Building the RG base

membershiprecruitmentLast year at the 2014 Transformative Leadership Institute, we tried a small experiment that I borrowed from my last job at KFTC.  It was called “Each One Reach One” and it was our first official trial of an organized member recruiting members program here at RG. TLI participants greeted the idea with a lot of enthusiasm and it was a fun and great way to gauge where some of our leaders were around building RG power collectively. By the end of the trial, five new members joined and an additional three more joined later on due to an initial ask from one of our leaders.

Why was this project important? Building a dues-paying base of members who fund their own organization is a measure of our power, investment, and commitment to this work. Our movement is built on what each of us can give in time and resources. It’s not a new strategy. As RG’s Program Director Sarah Abbott once said, it’s an age-old strategy cultivated and used by many other leaders before us who have laid the groundwork for this work to happen.  At RG, we are really blessed to have a robust and committed membership base and it’s made a lot of phenomenal work possible. However, we have some pretty ambitious goals and to reach them, we’ll need to grow.

Since the Each One Reach One campaign, the staff here at RG have worked to weave language around membership into all of our areas of work . We had some great member leaders reach out and recruit friends and family during the fall campaign and we are seeing our numbers exceed previous years. We exceeded our goal of recruiting 50 new members before the end of the year. Right now we have 332 members and we are on track to growing to 600 strong by 2020.

Two RGers that really dug into base-building and membership recruitment this fall were our Family Philanthropy organizer Iris Brilliant and Western Massachusetts chapter leader Adam Roberts. I caught up with them to ask a few question on their work.


Last Day to Register!

I’m writing to share with you about a movement-building delegation in the deep South. As someone who is helping to organize this delegation, I want to invite RG members to join us in Alabama the first week of March.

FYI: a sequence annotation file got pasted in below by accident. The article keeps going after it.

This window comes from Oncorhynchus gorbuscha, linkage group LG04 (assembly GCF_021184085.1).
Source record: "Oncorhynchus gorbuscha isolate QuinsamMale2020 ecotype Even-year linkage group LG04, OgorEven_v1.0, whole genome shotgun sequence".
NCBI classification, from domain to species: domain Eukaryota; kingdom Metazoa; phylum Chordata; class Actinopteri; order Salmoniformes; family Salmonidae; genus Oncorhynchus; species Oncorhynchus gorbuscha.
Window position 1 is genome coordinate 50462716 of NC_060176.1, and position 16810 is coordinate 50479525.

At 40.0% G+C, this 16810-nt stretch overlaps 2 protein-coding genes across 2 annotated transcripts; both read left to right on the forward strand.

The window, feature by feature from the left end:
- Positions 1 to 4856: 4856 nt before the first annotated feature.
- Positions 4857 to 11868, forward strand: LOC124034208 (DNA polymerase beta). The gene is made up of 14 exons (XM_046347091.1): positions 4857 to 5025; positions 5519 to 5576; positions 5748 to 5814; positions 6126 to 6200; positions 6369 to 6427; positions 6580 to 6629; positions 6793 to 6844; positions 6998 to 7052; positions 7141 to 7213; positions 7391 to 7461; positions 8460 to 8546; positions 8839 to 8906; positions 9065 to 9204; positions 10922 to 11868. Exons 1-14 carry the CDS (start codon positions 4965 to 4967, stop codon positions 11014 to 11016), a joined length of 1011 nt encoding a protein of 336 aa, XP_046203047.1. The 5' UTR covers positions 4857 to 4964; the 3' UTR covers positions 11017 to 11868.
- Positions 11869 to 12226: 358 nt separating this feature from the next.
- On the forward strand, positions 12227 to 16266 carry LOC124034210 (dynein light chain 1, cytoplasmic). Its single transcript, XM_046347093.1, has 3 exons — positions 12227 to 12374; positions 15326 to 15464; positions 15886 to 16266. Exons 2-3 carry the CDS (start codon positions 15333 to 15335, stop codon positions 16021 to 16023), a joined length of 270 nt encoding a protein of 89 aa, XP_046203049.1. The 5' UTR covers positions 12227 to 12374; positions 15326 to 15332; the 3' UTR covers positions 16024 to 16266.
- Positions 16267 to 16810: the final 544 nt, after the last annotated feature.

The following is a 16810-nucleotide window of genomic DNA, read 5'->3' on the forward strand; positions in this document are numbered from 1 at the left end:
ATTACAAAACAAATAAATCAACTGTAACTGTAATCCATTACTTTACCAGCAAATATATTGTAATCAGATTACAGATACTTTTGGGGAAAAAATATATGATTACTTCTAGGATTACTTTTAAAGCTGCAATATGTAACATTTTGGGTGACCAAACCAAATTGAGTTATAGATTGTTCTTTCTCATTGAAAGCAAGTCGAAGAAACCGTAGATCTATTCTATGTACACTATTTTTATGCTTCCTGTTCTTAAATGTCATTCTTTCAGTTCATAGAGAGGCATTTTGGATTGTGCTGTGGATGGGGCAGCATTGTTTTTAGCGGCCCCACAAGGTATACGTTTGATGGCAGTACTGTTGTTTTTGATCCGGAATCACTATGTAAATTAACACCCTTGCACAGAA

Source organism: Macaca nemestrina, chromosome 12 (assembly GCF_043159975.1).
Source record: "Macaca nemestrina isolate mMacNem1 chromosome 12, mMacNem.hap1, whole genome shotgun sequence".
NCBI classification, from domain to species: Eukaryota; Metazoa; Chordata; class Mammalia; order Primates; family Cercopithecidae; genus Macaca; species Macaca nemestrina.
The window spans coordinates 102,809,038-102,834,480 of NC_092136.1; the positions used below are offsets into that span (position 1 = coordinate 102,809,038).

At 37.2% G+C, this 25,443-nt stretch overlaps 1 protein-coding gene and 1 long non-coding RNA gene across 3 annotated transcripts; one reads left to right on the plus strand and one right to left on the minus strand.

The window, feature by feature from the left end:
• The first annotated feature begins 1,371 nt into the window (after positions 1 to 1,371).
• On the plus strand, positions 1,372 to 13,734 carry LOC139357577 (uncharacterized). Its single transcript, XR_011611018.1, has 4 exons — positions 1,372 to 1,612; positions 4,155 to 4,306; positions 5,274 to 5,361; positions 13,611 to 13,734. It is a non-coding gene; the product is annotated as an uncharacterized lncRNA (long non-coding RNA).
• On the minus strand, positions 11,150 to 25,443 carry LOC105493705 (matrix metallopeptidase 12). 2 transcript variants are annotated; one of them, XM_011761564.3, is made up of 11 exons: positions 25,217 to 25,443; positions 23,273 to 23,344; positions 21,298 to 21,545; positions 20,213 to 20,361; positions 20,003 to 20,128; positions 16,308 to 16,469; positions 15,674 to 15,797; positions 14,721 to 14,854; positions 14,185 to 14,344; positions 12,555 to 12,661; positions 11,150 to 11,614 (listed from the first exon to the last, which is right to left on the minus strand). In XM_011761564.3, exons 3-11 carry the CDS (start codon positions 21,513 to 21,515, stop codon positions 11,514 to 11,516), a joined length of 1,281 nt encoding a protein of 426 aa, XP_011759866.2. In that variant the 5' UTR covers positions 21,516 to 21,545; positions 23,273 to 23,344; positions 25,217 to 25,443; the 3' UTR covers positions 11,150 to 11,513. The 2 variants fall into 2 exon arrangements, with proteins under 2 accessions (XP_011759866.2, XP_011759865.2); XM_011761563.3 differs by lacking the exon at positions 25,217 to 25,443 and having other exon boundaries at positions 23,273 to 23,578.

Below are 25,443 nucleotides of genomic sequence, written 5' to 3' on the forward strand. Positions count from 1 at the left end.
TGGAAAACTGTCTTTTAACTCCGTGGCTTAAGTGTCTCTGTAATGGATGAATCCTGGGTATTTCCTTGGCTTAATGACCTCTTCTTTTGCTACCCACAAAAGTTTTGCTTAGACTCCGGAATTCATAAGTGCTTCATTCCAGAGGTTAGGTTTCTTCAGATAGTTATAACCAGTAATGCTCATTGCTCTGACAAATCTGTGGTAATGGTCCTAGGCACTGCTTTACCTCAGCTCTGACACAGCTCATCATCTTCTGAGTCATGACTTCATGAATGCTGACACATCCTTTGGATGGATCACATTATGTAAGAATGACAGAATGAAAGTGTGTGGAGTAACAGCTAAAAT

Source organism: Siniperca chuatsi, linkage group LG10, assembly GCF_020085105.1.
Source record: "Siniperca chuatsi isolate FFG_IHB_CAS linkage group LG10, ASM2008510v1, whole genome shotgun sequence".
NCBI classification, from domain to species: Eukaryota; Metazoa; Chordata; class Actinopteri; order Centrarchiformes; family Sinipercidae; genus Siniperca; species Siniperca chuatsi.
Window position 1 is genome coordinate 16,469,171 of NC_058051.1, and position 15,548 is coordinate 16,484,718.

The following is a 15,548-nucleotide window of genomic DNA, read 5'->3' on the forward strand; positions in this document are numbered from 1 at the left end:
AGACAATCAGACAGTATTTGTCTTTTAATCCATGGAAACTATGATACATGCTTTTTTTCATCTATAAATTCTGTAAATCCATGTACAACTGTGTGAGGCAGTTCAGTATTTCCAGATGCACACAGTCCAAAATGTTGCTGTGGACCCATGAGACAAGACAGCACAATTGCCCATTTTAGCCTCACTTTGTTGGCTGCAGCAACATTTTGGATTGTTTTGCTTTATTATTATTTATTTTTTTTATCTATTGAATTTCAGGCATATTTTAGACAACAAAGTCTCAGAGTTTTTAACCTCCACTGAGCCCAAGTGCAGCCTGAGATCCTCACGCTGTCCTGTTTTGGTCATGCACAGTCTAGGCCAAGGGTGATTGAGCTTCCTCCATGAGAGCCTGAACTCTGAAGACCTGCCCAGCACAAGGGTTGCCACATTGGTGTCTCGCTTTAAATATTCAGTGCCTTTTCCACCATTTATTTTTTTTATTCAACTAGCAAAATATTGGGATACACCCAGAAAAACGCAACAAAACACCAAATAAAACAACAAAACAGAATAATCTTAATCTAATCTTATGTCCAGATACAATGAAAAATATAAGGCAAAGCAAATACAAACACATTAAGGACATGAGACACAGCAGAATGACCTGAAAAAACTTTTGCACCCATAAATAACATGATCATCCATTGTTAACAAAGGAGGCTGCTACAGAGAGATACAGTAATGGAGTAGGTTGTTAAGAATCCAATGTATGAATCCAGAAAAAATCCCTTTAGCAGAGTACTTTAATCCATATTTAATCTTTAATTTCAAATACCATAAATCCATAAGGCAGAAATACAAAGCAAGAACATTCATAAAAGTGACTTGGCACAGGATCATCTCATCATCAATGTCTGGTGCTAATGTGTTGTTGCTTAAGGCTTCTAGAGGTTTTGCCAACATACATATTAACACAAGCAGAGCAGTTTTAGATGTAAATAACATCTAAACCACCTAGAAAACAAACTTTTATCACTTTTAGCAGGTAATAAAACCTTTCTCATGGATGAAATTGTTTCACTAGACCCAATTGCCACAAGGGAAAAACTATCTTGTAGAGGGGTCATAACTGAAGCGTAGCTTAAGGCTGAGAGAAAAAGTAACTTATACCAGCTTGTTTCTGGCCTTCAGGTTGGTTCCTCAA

I’m a pretty new Resource Generation member, living in Birmingham, Alabama. I am helping the Alabama Coalition for Immigrant Justice organize an exciting project: bringing progressive donors to the south to build cross-regional solidarity around funding racial justice grassroots movements.

bridge photo.jpg

As a volunteer on this delegation, I am excited to warmly and boldly invite the RG community to come out to Selma, AL this March for “Investing in Deep South Movements: Investing in the Nation!”

This delegation is a political education and relationship-building opportunity for folks seeking to learn and ground in recent Civil Rights History and current Southern struggles for justice.

This delegation is an opportunity to be a part of forming cross-regional alliances that will encourage us all to invest in Southern progressive organizing as we continue to build our movements locally and nationally.


Selfishly, I hope that RG members will join the delegation because I want your voices here in the South. I want to hear your perspectives and ideas about how we can support critical racial justice organizing in the deep South, and I know that the delegation will be shaped by your presence.

Moreover, I wholeheartedly encourage you to come on this delegation as a mobilization effort in moving $1 Million from the RG community to Black led, Black liberation organizing by May 2015, and in building our long term commitments to racial justice.

Please see all relevant information about the delegation here and below: